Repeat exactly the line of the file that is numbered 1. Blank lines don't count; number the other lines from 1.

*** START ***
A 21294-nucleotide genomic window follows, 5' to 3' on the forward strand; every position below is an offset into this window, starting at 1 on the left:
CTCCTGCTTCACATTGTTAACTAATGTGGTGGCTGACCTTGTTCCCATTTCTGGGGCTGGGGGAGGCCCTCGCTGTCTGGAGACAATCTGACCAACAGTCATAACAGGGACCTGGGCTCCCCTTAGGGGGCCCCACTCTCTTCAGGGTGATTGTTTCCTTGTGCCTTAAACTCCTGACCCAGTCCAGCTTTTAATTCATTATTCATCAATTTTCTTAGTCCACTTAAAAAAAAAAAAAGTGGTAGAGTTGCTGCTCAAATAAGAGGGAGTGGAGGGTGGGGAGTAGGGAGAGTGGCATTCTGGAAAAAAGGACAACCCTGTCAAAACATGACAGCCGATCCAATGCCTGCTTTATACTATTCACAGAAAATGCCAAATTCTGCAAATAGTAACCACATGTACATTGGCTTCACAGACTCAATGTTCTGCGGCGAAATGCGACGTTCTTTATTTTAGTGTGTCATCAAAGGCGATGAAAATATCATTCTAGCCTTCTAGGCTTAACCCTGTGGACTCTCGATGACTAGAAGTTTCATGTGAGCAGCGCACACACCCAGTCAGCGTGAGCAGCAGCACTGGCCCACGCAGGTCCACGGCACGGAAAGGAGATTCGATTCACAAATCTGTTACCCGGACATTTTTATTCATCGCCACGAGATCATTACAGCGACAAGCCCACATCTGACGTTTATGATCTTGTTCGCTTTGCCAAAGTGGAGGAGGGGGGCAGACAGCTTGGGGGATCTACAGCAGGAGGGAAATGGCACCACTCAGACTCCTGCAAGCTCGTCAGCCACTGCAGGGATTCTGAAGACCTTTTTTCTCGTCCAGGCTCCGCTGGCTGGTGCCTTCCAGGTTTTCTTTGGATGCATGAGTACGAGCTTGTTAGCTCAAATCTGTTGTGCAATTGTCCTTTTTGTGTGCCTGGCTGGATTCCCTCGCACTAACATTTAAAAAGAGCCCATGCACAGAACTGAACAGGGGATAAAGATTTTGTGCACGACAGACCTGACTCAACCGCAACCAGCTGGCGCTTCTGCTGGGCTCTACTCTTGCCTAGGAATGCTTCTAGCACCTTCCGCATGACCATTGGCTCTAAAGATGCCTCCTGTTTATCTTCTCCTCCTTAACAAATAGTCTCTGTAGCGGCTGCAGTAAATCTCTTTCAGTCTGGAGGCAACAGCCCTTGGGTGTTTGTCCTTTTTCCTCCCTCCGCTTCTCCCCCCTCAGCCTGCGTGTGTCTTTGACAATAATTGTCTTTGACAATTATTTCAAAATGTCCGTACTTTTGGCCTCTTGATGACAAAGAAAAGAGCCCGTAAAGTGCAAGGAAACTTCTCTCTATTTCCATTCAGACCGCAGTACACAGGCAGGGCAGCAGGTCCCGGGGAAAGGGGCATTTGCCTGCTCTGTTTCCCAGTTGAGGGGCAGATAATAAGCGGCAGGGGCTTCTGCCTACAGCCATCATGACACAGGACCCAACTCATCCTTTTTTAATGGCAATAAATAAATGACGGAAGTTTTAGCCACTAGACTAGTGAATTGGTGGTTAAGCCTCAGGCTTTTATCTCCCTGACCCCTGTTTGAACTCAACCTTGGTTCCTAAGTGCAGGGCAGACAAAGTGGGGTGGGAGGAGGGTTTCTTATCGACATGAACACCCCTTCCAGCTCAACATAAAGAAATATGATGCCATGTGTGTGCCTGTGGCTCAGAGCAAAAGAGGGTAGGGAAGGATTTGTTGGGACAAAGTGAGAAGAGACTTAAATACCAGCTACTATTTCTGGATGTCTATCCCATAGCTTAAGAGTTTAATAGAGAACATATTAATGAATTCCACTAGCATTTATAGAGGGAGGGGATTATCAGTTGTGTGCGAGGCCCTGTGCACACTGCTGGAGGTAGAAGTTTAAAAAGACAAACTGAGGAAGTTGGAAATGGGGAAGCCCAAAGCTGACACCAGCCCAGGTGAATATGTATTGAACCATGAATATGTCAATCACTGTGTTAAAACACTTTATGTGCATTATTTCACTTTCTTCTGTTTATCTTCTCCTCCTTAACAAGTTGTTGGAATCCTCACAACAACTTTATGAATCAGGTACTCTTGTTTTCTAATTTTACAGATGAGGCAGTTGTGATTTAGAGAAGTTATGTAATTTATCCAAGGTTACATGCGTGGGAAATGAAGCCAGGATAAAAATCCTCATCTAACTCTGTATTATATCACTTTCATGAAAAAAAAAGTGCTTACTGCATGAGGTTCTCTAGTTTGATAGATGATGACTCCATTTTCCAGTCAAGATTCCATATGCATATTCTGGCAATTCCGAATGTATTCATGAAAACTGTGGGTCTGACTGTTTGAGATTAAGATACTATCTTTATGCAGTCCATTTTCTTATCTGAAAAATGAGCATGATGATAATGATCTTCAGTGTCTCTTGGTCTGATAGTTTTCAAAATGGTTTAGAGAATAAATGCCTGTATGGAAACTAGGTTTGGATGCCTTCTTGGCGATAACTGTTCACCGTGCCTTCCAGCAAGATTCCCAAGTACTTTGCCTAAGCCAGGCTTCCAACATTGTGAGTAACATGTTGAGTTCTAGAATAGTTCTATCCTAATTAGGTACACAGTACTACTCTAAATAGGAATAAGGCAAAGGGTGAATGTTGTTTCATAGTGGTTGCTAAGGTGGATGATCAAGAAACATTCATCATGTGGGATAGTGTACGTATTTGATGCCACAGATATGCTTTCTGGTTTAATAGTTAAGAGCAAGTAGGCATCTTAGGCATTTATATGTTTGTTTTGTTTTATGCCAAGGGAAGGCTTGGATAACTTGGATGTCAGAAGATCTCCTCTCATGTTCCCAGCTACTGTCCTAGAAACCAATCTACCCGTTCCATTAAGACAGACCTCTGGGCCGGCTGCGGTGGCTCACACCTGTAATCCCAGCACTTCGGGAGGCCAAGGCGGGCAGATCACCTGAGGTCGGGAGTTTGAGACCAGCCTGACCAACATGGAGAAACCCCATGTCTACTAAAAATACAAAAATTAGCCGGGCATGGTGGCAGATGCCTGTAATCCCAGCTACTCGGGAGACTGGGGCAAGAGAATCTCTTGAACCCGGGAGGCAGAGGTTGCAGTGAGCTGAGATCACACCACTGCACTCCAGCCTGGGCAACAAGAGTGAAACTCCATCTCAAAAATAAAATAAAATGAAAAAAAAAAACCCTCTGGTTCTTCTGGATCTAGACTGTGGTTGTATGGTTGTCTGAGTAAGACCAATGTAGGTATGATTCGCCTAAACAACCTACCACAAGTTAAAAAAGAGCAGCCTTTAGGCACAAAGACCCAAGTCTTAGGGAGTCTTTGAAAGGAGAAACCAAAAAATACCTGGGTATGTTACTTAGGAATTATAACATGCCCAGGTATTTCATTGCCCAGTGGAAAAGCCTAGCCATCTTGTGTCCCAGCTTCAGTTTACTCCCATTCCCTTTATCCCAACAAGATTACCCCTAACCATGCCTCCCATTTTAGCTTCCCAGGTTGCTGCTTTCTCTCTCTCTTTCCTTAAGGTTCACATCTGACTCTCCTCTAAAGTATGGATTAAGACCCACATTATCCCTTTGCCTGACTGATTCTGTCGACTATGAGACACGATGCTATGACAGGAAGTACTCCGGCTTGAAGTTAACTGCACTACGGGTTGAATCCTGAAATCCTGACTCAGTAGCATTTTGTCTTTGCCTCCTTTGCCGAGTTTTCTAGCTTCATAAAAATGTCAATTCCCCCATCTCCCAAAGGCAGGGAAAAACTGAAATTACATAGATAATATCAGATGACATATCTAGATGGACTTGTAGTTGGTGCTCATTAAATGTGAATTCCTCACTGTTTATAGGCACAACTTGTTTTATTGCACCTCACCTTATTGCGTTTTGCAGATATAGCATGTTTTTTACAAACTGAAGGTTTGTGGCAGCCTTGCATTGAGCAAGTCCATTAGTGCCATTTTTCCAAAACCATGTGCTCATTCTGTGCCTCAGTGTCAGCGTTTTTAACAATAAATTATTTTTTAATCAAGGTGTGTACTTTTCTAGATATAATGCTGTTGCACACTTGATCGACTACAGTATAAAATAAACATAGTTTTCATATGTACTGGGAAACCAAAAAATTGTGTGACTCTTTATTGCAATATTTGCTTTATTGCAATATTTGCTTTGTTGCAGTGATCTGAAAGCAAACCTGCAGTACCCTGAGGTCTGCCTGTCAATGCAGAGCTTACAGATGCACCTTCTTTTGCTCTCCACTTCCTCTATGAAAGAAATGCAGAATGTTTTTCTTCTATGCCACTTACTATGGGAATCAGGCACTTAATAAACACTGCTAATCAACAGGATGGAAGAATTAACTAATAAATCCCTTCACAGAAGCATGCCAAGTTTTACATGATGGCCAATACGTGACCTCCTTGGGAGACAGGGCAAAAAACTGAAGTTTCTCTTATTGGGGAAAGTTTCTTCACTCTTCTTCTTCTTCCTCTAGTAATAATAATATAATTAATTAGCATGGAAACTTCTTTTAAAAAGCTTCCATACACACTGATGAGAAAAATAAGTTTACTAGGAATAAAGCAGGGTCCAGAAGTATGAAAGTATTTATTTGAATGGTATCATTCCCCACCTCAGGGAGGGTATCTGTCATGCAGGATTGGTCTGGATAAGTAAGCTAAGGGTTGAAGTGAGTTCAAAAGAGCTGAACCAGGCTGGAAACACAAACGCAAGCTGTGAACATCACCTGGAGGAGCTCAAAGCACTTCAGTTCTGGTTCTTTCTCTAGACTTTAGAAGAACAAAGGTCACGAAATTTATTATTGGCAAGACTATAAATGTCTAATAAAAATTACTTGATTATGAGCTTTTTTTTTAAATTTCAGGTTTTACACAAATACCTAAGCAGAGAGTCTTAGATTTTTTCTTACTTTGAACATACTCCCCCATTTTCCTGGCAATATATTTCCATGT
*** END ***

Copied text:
A 21294-nucleotide genomic window follows, 5' to 3' on the forward strand; every position below is an offset into this window, starting at 1 on the left: